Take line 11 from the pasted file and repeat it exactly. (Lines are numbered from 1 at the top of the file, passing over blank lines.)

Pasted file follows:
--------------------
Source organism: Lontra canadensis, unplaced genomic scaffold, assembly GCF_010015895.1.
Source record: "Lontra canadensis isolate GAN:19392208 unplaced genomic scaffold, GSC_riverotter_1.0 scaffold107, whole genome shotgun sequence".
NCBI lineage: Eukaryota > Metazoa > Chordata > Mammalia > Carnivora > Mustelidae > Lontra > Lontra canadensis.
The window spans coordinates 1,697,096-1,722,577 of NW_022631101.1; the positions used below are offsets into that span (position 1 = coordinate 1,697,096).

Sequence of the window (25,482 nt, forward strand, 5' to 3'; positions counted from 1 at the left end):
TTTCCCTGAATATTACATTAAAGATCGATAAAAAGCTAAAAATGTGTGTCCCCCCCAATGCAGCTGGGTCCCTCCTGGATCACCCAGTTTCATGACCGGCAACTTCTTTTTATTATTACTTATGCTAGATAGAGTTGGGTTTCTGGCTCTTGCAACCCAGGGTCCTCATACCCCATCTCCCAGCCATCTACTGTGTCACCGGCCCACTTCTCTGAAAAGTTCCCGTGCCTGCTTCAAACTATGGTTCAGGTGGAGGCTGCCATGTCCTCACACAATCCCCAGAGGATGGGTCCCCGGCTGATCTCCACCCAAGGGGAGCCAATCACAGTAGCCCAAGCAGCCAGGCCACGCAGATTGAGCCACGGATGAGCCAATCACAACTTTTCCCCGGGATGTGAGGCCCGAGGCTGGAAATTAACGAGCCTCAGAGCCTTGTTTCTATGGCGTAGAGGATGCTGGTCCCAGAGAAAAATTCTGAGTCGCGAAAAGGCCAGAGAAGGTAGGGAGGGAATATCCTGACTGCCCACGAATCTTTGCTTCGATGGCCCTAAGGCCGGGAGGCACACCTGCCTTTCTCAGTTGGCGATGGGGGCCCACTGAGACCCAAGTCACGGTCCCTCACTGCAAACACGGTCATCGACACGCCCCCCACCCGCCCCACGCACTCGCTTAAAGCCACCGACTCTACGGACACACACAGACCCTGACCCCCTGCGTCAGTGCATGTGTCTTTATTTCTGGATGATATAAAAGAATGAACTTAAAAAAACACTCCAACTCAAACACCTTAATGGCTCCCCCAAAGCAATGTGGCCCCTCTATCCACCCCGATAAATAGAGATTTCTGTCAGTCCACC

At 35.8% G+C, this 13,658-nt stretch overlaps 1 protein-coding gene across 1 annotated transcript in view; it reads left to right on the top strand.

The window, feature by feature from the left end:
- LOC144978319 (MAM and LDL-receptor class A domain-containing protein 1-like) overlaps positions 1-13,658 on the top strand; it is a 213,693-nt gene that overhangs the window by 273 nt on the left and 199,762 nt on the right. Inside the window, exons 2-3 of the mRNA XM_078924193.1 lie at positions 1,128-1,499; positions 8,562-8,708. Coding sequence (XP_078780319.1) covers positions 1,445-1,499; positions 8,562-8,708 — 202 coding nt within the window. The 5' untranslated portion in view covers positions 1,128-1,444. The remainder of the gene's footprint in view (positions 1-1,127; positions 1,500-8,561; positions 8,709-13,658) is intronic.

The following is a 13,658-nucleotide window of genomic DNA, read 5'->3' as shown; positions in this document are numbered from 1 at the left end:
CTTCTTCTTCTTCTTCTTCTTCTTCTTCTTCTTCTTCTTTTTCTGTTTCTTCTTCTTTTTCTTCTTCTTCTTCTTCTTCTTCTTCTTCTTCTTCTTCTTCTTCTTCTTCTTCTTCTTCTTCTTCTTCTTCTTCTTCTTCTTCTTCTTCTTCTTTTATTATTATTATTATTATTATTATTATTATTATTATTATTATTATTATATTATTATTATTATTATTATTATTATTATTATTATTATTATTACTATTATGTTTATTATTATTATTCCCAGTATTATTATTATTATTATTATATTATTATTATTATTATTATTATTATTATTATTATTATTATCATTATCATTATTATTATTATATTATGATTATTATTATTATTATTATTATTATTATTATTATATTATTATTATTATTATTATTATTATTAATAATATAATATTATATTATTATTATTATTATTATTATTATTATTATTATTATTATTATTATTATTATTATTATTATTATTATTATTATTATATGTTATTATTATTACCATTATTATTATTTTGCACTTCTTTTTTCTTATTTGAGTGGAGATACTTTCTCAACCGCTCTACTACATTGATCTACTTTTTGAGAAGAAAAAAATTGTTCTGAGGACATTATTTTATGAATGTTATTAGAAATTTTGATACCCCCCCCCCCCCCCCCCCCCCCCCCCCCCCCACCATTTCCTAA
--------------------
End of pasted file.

CTTCTTCTTCTTCTTCTTCTTCTTCTTCTTCTTCTTCTTTTTCTGTTTCTTCTTCTTTTTCTTCTTCTTCTTCTTCTTCTTCTTCTTCTTCTTCTTCTTCTTCTTCTTCTTCTTCTTCTTCTTCTTCTTCTTCTTCTTCTTCTTCTTCTTCTTTTATTATTATTATTATTATTATTATTATTATTATTATTATTATTATTATATTATTATTATTATTATTATTATTATTATTATTATTATTATTACTATTATGTTTATTATTATTATTCCCAGTATTATTATTATTATTATTATATTATTATTATTATTATTATTATTATTATTATTATTATTATCATTATCATTATTATTATTATATTATGATTATTATTATTATTATTATTATTATTATTATTATATTATTATTATTATTATTATTATTATTAATAATATAATATTATATTATTATTATTATTATTATTATTATTATTATTATTATTATTATTATTATTATTATTATTATTATTATTATTATTATATGTTATTATTATTACCATTATTATTATTTTGCACTTCTTTTTTCTTATTTGAGTGGAGATACTTTCTCAACCGCTCTACTACATTGATCTACTTTTTGAGAAGAAAAAAATTGTTCTGAGGACATTATTTTATGAATGTTATTAGAAATTTTGATACCCCCCCCCCCCCCCCCCCCCCCCCCCCCCCCACCATTTCCTAA